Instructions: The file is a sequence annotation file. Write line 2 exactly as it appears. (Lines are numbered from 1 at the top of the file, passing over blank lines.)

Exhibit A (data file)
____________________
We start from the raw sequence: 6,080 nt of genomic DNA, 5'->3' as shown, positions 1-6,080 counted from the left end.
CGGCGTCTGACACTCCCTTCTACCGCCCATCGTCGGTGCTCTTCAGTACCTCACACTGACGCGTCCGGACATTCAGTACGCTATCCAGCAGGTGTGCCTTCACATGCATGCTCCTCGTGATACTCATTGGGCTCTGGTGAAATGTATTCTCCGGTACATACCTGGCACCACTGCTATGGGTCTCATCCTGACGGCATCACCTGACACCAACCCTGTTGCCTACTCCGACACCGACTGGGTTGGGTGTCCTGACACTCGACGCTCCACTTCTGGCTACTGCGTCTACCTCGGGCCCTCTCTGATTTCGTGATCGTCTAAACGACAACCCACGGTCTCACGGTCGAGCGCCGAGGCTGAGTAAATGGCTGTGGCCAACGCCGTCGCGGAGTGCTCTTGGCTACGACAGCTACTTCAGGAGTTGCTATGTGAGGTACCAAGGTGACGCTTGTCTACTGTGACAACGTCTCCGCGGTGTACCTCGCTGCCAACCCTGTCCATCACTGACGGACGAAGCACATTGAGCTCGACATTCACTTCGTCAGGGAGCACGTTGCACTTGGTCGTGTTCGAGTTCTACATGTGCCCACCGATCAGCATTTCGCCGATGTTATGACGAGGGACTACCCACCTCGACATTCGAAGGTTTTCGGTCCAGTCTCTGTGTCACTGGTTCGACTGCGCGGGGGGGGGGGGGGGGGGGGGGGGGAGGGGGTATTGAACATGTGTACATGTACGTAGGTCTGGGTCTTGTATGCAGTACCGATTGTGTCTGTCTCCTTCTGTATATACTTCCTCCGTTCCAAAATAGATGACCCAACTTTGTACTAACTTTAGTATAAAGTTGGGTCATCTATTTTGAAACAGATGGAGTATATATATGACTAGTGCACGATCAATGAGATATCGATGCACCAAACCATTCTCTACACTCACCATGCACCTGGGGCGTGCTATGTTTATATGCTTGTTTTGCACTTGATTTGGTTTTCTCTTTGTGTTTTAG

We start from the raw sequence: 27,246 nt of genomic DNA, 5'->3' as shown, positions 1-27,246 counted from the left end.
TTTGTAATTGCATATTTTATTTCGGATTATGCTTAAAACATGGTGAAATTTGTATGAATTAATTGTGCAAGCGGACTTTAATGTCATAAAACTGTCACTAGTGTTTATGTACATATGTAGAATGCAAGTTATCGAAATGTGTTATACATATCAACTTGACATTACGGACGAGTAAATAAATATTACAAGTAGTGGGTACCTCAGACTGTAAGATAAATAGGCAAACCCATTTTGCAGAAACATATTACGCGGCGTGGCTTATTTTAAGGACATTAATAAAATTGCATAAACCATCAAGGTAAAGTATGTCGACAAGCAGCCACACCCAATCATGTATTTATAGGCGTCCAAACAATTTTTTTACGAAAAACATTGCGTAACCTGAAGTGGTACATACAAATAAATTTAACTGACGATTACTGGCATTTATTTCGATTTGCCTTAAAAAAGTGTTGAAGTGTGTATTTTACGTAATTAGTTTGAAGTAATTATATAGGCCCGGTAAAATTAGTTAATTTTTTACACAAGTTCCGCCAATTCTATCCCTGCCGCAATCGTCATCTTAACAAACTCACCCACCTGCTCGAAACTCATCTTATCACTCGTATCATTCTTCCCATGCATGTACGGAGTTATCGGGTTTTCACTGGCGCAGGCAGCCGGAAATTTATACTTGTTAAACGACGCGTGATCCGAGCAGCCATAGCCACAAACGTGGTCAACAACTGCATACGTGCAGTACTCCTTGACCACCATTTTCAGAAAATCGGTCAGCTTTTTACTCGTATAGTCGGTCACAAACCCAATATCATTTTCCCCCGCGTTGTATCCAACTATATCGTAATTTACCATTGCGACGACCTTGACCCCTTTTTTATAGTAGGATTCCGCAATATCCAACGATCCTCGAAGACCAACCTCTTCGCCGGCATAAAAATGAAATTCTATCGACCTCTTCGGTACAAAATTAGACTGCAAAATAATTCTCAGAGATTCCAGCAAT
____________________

CGGCGTCTGACACTCCCTTCTACCGCCCATCGTCGGTGCTCTTCAGTACCTCACACTGACGCGTCCGGACATTCAGTACGCTATCCAGCAGGTGTGCCTTCACATGCATGCTCCTCGTGATACTCATTGGGCTCTGGTGAAATGTATTCTCCGGTACATACCTGGCACCACTGCTATGGGTCTCATCCTGACGGCATCACCTGACACCAACCCTGTTGCCTACTCCGACACCGACTGGGTTGGGTGTCCTGACACTCGACGCTCCACTTCTGGCTACTGCGTCTACCTCGGGCCCTCTCTGATTTCGTGATCGTCTAAACGACAACCCACGGTCTCACGGTCGAGCGCCGAGGCTGAGTAAATGGCTGTGGCCAACGCCGTCGCGGAGTGCTCTTGGCTACGACAGCTACTTCAGGAGTTGCTATGTGAGGTACCAAGGTGACGCTTGTCTACTGTGACAACGTCTCCGCGGTGTACCTCGCTGCCAACCCTGTCCATCACTGACGGACGAAGCACATTGAGCTCGACATTCACTTCGTCAGGGAGCACGTTGCACTTGGTCGTGTTCGAGTTCTACATGTGCCCACCGATCAGCATTTCGCCGATGTTATGACGAGGGACTACCCACCTCGACATTCGAAGGTTTTCGGTCCAGTCTCTGTGTCACTGGTTCGACTGCGCGGGGGGGGGGGGGGGGGGGGGGGGGAGGGGGTATTGAACATGTGTACATGTACGTAGGTCTGGGTCTTGTATGCAGTACCGATTGTGTCTGTCTCCTTCTGTATATACTTCCTCCGTTCCAAAATAGATGACCCAACTTTGTACTAACTTTAGTATAAAGTTGGGTCATCTATTTTGAAACAGATGGAGTATATATATGACTAGTGCACGATCAATGAGATATCGATGCACCAAACCATTCTCTACACTCACCATGCACCTGGGGCGTGCTATGTTTATATGCTTGTTTTGCACTTGATTTGGTTTTCTCTTTGTGTTTTAG